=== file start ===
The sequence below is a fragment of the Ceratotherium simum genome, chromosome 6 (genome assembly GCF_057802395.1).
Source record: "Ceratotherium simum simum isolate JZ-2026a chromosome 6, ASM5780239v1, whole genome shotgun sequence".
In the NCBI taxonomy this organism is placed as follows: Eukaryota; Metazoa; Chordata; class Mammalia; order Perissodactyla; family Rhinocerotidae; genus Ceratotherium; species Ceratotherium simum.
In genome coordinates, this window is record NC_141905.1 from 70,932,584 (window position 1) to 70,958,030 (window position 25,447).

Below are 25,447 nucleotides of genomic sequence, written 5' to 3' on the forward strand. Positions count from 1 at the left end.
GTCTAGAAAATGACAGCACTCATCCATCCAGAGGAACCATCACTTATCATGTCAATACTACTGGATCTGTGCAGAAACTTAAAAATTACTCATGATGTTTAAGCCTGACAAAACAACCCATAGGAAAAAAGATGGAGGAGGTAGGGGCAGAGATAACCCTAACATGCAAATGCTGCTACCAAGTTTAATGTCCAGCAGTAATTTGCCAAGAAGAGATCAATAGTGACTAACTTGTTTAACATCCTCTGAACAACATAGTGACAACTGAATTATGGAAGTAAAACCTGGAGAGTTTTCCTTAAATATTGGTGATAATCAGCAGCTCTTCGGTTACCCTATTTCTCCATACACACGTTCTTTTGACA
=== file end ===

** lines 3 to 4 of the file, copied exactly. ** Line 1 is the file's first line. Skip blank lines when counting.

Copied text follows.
In the NCBI taxonomy this organism is placed as follows: Eukaryota; Metazoa; Chordata; class Mammalia; order Perissodactyla; family Rhinocerotidae; genus Ceratotherium; species Ceratotherium simum.
In genome coordinates, this window is record NC_141905.1 from 70,932,584 (window position 1) to 70,958,030 (window position 25,447).